Ecosystem Teacher Resources

Find Ecosystem educational ideas and activities

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After hearing a 1901 excerpt from John Muir's nature notes, emerging ecologists embark on an ecosystems exploration. In the schoolyard, they take their own nature notes as they observe the weather, soil, plants, and animals. 
Students research abiotic and biotic factors concerning the concept of an ecosystem. Record and analyze data collected. Write a lab report in proper and scientific format with thinking and analytical skills. Work as a cooperative team.
Learners observe a local area for living organisms and their habitats.  In this local ecosystems lesson, students complete an online field journal.  Learners share their findings and sort them into categories. Students visit a website to gather information about their ecosystem.
Students model a food web and create a miniature ecosystem. In this animal interactions lesson, students engage in a role playing game which simulates a food web. Students then build miniature ecosystems using pop bottles, snails, plants and soil.
Fifth graders explore the concept of environmental management.  In this ecosystem lesson, 5th graders discover how models help scientists learn more about managing ecosystems. Students create their own model, make observations and discuss their findings. 
Reading comprehension and note-taking skills are practiced as young ecologists embark on this journey. Explorers visit a website where they will read about three ecosystems that are in danger. They use interactive programs to build a food web and create a caterpillar. Finally, they participate in a field study of a local ecosystem. This all-inclusive lesson plan appeals to all learning styles and can be used as an interdisciplinary unit.
Young scholars research endangered ecosystems. They complete a variety of online activities regarding these ecosystems and the animals that live in them. They culminate the unit with their own project that traces activity in the ecosystem in which they live.
Students record changes in an ecosystem. In this science lesson students make a hypothesis about changes in a terrarium. They record their observations. The students conduct an experiment to test their hypothesis.
Students explore the characteristics of an ecosystem, gather animal specimens relevant to their investigation, and record data gathered on the interactions between the temperature, climate, and life cycles of the organisms in the area.
Students develop their abilities to solve problems both in school and in a variety of situations similar to that they have encountered in life. They define the term ecosystem in nature by comparing them to familiar organizational structures. Pupils identify some common ecosystems from which we obtain different agricultural products.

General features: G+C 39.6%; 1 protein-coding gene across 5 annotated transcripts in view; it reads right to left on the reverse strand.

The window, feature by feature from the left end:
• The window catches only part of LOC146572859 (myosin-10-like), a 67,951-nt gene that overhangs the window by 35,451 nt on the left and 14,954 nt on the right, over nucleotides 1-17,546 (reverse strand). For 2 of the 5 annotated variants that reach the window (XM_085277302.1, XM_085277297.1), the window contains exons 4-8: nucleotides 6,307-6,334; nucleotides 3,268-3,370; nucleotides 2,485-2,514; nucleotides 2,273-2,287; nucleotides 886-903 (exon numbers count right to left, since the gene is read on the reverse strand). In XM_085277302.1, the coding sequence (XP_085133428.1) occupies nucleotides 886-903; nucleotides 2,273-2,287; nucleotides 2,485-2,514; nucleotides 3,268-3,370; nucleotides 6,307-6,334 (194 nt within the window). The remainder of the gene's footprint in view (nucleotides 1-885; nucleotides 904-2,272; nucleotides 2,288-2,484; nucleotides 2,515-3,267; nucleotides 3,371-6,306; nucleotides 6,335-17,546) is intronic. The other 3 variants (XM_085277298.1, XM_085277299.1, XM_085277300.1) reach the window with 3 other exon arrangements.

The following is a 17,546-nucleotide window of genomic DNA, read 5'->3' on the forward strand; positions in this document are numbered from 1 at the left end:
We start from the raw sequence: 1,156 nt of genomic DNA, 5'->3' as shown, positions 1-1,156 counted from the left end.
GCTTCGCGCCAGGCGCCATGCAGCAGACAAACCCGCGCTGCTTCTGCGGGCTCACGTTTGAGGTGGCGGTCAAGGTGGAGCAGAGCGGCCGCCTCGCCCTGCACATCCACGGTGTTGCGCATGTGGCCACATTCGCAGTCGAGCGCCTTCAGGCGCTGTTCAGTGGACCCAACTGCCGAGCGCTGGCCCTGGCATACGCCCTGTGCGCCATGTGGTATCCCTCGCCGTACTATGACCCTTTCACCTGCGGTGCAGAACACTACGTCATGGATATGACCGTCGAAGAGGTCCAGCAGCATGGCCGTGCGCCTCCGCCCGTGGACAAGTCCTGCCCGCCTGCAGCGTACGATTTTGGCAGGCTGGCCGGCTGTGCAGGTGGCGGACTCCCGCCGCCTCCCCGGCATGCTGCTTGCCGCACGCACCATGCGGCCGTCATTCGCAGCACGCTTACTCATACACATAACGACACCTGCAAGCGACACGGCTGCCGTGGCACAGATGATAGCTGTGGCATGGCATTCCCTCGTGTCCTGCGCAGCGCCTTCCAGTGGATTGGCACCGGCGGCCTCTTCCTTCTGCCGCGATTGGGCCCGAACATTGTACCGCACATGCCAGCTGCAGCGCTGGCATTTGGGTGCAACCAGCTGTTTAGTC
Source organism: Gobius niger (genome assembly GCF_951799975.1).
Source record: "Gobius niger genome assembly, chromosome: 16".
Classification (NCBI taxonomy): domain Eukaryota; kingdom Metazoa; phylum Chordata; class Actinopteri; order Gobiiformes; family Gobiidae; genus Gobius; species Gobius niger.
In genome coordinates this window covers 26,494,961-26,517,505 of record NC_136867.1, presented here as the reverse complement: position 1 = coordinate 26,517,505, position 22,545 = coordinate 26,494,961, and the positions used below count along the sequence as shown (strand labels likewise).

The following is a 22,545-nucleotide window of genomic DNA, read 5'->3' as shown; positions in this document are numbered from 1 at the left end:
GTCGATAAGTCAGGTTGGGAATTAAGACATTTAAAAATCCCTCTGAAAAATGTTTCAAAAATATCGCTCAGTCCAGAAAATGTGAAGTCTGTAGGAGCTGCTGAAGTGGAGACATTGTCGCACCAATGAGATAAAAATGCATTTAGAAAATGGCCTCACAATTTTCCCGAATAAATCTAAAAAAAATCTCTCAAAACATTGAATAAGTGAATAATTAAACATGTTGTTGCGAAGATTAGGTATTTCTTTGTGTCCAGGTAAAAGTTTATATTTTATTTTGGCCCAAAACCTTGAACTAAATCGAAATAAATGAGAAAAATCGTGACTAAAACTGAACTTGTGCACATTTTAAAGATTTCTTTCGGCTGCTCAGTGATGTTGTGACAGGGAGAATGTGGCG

Ecosystem activities show how everyone and everything is interconnected. The smallest change can make a big impact.
High schoolers explore the Everglades ecosystem using the Internet. To develop a picture about conservation of resources in the context of the Everglades. Explore relationships between species and habitats. Develop an idea of how human beings have altered the equilibrium in the Everglades.
Pairs of ecologists select an animal and investigate an ecosystem from its point of view. This simple lesson involves Internet research and putting together a presentation of collected information. 
Students explore aquariums and terrariums. In this ecosystem lesson, students begin to understand the interdependent relationship between animals and different environments. Students create their own ecosystem using live animals.
Young scholars study ecosystems then analyze their components.  In this ecosystem lesson students analyze ecosystems and their parts, then they research on the Internet the components and fill out their worksheets.
Students examine the coral reef ecosystem and learn how the living and non-living parts interact.  In this coral reef lesson students view video on coral reefs then create a fictional ecosystem.
Students create a classroom food web using components observed during a field trip. They first watch a video describing and defining the essential components of an ecosystem then they go out to a local park or pond and observe the ecosystem.
Second in a series of five lessons, this lesson encourages preteens to consider cities as urban ecosystems. First, they keep a food diary for a few days. They visit the Natrional Agricultural Statistics Service website for current data on food production. They take a virtual tour of ancient Mesopotamia and discuss how the improvement of food production is related to the development of cities. Standing alone, this lesson does not stand out. Check out the other lessons in the series though. You may find the mini-unit valuable. for upper elementary world history.
Students read about cats in Borneo and discuss role predators play in controlling population size. They map the interdependencies among species. They read about flux in ecosystems and complete a worksheet.
Students research ecosystems (rainforest, desert, grassland, woodland, and arctic tundra). Students compare the seven continents and the importance of proximaty to the equator.